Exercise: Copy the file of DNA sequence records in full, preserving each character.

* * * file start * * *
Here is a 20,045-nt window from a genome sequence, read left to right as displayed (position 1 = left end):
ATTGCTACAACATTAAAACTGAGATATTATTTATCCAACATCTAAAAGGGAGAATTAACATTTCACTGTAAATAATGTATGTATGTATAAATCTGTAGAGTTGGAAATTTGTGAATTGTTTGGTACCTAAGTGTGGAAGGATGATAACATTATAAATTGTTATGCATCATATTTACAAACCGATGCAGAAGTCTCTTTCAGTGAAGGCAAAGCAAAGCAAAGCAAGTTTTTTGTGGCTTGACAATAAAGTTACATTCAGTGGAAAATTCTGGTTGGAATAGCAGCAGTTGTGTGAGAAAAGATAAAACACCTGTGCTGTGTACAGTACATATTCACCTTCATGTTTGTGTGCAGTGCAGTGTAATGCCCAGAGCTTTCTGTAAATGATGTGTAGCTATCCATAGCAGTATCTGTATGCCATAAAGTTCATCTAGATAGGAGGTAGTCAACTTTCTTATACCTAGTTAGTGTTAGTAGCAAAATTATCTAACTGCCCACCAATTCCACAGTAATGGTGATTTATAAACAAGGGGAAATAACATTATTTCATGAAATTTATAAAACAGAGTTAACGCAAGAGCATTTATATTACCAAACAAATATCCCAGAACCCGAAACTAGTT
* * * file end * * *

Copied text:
Here is a 20,045-nt window from a genome sequence, read left to right as displayed (position 1 = left end):
ATTGCTACAACATTAAAACTGAGATATTATTTATCCAACATCTAAAAGGGAGAATTAACATTTCACTGTAAATAATGTATGTATGTATAAATCTGTAGAGTTGGAAATTTGTGAATTGTTTGGTACCTAAGTGTGGAAGGATGATAACATTATAAATTGTTATGCATCATATTTACAAACCGATGCAGAAGTCTCTTTCAGTGAAGGCAAAGCAAAGCAAAGCAAGTTTTTTGTGGCTTGACAATAAAGTTACATTCAGTGGAAAATTCTGGTTGGAATAGCAGCAGTTGTGTGAGAAAAGATAAAACACCTGTGCTGTGTACAGTACATATTCACCTTCATGTTTGTGTGCAGTGCAGTGTAATGCCCAGAGCTTTCTGTAAATGATGTGTAGCTATCCATAGCAGTATCTGTATGCCATAAAGTTCATCTAGATAGGAGGTAGTCAACTTTCTTATACCTAGTTAGTGTTAGTAGCAAAATTATCTAACTGCCCACCAATTCCACAGTAATGGTGATTTATAAACAAGGGGAAATAACATTATTTCATGAAATTTATAAAACAGAGTTAACGCAAGAGCATTTATATTACCAAACAAATATCCCAGAACCCGAAACTAGTT